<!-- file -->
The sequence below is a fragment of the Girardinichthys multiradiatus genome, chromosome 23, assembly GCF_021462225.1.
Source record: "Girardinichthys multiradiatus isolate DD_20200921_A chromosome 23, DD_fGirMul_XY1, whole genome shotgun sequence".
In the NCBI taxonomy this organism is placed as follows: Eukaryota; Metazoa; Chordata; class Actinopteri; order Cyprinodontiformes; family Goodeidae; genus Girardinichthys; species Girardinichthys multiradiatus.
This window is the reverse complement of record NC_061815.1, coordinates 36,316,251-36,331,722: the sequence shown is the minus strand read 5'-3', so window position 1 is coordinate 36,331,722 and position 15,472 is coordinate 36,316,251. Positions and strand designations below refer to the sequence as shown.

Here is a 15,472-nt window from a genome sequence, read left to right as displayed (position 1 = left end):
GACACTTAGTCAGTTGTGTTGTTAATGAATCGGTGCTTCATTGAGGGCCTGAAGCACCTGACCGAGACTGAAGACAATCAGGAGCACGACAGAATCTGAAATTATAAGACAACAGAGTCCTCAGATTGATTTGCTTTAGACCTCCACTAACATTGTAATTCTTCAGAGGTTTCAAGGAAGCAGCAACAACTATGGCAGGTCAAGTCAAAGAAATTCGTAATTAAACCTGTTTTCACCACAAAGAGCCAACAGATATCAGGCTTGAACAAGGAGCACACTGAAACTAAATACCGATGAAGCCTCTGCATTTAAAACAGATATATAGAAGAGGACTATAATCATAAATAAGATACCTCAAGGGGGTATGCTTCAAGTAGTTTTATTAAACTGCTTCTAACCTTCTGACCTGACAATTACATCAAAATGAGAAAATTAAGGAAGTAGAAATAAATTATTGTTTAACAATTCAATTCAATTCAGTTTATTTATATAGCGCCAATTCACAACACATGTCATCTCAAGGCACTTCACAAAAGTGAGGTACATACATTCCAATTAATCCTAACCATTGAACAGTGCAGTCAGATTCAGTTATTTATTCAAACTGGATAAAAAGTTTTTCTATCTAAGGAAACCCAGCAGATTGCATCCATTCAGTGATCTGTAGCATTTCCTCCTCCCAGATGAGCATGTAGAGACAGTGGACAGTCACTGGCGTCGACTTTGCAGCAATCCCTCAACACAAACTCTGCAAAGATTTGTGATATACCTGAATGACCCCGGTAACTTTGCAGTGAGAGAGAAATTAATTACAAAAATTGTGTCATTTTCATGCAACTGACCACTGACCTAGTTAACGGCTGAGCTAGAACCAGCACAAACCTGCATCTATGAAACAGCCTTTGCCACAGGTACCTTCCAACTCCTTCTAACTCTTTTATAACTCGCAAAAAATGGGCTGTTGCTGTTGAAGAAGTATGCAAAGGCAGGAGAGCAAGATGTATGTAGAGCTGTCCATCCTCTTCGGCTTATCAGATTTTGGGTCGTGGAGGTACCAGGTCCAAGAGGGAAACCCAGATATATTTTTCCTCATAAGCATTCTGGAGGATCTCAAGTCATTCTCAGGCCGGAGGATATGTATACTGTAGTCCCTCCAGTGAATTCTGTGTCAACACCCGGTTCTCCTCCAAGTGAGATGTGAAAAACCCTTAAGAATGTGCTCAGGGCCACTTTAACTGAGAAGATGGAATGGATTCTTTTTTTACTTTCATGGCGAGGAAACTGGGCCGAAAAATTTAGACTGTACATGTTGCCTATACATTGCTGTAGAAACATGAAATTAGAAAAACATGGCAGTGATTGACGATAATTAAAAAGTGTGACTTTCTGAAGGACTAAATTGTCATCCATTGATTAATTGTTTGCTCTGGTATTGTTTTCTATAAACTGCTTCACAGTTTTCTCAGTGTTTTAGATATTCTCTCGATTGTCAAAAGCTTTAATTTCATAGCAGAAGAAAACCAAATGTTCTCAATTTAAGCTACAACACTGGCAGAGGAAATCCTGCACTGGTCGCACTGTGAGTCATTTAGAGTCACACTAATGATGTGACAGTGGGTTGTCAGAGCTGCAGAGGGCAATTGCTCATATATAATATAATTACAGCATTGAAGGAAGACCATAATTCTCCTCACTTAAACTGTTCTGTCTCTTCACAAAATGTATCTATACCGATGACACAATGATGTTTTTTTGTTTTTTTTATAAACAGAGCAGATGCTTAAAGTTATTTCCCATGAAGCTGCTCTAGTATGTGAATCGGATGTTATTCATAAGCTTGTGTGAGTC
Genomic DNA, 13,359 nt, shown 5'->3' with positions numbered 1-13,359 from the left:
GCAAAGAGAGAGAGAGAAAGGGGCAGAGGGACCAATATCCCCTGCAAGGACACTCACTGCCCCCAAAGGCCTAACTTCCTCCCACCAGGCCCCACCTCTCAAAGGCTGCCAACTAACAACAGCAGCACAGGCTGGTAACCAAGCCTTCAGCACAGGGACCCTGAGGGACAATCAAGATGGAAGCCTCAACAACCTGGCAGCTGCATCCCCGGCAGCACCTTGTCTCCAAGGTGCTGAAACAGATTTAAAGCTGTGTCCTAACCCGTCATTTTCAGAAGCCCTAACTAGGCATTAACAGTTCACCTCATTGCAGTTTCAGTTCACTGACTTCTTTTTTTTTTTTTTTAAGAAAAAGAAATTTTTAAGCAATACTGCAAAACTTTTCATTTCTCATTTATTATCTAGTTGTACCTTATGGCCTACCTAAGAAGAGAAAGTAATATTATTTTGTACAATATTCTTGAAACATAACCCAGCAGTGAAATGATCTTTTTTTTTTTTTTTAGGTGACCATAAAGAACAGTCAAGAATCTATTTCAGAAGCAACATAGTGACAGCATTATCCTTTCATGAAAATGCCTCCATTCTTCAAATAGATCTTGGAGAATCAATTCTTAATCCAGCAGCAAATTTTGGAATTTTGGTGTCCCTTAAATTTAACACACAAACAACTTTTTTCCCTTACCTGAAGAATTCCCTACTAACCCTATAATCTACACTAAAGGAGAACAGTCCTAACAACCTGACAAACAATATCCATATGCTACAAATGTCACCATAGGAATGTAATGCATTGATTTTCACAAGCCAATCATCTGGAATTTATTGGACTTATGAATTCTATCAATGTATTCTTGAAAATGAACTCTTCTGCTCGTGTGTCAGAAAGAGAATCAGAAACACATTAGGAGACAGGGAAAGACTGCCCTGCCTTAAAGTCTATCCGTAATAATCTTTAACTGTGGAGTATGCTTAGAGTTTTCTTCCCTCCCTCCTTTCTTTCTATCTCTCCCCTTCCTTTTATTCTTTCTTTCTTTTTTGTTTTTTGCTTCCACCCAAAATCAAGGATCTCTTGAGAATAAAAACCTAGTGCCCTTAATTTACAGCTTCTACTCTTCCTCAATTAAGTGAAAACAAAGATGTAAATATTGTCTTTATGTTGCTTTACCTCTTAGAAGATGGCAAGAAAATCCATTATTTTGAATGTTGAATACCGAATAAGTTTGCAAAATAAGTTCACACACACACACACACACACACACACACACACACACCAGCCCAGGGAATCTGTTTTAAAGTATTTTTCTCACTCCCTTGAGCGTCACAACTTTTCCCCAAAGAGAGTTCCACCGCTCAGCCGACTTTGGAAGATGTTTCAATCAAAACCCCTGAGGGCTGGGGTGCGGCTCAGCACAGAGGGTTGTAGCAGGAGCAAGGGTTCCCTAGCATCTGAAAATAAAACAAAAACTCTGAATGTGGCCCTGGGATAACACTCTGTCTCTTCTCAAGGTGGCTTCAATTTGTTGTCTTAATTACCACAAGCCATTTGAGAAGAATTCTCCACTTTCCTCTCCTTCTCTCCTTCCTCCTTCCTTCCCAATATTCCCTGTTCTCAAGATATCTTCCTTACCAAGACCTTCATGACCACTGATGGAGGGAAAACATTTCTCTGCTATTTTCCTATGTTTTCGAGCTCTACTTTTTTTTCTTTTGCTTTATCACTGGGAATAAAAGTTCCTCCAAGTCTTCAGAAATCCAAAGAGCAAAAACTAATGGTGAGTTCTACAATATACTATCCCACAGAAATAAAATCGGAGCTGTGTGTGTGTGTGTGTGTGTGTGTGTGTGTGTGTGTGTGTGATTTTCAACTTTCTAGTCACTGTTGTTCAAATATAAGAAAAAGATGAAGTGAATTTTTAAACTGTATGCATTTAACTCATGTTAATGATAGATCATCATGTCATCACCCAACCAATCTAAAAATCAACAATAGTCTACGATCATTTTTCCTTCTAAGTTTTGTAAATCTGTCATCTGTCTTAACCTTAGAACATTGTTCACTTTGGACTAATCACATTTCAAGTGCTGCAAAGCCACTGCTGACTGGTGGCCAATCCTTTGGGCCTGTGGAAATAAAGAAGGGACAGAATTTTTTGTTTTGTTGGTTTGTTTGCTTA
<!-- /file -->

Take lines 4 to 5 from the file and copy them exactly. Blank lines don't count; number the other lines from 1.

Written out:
This window is the reverse complement of record NC_061815.1, coordinates 36,316,251-36,331,722: the sequence shown is the minus strand read 5'-3', so window position 1 is coordinate 36,331,722 and position 15,472 is coordinate 36,316,251. Positions and strand designations below refer to the sequence as shown.

Here is a 15,472-nt window from a genome sequence, read left to right as displayed (position 1 = left end):